VoxEU Column Productivity and Innovation

Patenting strategies and the value of European patents

European innovators are increasingly turning to complex patent filing strategies. This column shows that such strategies pay off in patent value. But are applicants strategically abusing the filing process or turning to these methods because the current system does not meet their legitimate needs? Either symptom warrants reform.

Different authors have recently emphasised the plausible decline in the average value or quality of patents filed around the world (see e.g. Jaffe and Lerner 2004; Guellec and van Pottelsberghe 2007). This trend is apparently due to a growing propensity to file patent applications (as illustrated with the curve in Figure 1 below, which represents a fast growing patent–to-R&D ratio). The direct consequence of filing more patents per dollar of R&D (i.e., a higher propensity to protect inventions with smaller market potentials or the practice of filing more patents for a given invention) is to reduce the average quality or value of these patent filings (as illustrated by the average composite value index put forward by van Zeebroeck (2007a) and the Scope-Year index we propose in van Pottelsberghe and van Zeebroeck (2008).

Figure 1. Value/quality indicators of granted patents and propensity to patent, 1980-1995

Source: adapted from van Zeebroeck (2007a) and van Pottelsberghe and van Zeebroeck (2008)

Note: The series stop in 1995 because ten-year renewal data is used to compute to the two value indicators. SYI is Scope-Year Index; ACV is average composite value.

Development of patent filing strategies

At the same time, filing strategies are developing in terms of how patent applications are drafted, filed, and managed at the European Patent Office (EPO). Stevnsborg and van Pottelsberghe (2007) put forward a typology of patent filing strategies based on the adopted drafting styles and modes of interaction with the patent office during the examination process. These strategies include the increasing recourse to the Patent Cooperation Treaty (PCT, an option aimed at facilitating the international extension of applications and essentially giving more time to patentees to assess the value of their invention), the filing of abnormally large or broad patents (in terms of the number of claims they contain) as compared to the industry average (cf. van Zeebroeck et al. ,2006), the construction of patents by assembly (numerous priorities involved) or disassembly (multiple equivalent applications at the EPO to cover the same invention) (cf. Harhoff, 2006), and the use of divisional filings to break a pending application down into several pieces (divisional filings) that will then each follow their own destiny. Note that similar developments have been observed in the US by Hegde et al. (2007). For instance, Figure 2 shows that there has been a sharp increase in the use of divisional applications and the PCT route during the late eighties and the early nineties.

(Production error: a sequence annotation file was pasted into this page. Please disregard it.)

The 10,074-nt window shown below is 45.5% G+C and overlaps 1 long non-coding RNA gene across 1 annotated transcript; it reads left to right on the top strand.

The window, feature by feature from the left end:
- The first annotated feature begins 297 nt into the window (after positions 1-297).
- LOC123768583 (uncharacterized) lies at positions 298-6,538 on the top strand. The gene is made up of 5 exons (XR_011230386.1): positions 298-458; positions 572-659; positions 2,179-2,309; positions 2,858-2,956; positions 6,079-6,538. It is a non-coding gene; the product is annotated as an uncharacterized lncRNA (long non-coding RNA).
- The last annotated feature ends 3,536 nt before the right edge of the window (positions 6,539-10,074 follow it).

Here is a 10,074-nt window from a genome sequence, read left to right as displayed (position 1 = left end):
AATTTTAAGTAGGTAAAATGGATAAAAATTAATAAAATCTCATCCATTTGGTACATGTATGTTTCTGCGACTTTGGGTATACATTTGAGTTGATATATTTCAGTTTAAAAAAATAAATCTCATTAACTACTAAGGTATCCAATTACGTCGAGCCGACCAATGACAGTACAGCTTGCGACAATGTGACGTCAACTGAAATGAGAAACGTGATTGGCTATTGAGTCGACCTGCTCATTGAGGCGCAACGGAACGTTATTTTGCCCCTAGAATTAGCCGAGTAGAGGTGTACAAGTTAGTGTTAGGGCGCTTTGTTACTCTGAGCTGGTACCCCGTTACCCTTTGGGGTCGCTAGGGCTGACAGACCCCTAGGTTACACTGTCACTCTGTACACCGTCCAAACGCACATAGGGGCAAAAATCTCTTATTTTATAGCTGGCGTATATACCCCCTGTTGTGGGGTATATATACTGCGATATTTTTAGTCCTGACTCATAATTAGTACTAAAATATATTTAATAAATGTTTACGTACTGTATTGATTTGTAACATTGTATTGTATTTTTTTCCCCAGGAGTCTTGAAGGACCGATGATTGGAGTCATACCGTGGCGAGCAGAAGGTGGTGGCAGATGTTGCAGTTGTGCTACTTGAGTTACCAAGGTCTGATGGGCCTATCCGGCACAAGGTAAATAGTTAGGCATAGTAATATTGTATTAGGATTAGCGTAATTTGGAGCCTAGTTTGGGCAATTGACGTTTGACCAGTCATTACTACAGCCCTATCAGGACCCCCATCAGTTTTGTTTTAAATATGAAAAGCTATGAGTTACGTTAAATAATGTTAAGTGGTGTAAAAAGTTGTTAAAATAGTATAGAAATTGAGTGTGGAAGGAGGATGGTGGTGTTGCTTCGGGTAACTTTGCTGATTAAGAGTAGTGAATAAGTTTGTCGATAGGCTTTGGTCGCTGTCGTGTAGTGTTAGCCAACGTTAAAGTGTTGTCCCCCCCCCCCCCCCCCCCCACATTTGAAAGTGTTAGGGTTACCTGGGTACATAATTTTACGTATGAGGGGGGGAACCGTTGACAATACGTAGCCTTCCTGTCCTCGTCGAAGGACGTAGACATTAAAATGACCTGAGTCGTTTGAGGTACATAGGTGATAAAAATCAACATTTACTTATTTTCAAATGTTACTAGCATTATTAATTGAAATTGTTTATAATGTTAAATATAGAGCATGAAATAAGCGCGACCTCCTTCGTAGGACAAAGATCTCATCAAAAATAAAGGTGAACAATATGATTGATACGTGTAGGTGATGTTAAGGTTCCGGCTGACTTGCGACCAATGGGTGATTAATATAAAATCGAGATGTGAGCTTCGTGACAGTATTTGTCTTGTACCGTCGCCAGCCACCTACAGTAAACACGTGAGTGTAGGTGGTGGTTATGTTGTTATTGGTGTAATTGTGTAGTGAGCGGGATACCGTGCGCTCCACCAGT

Figure 2. Evolution of the use of selected filing strategies, 1980-1995

Source: van Zeebroeck and van Pottelsberghe (2008)

Filing strategies and patent value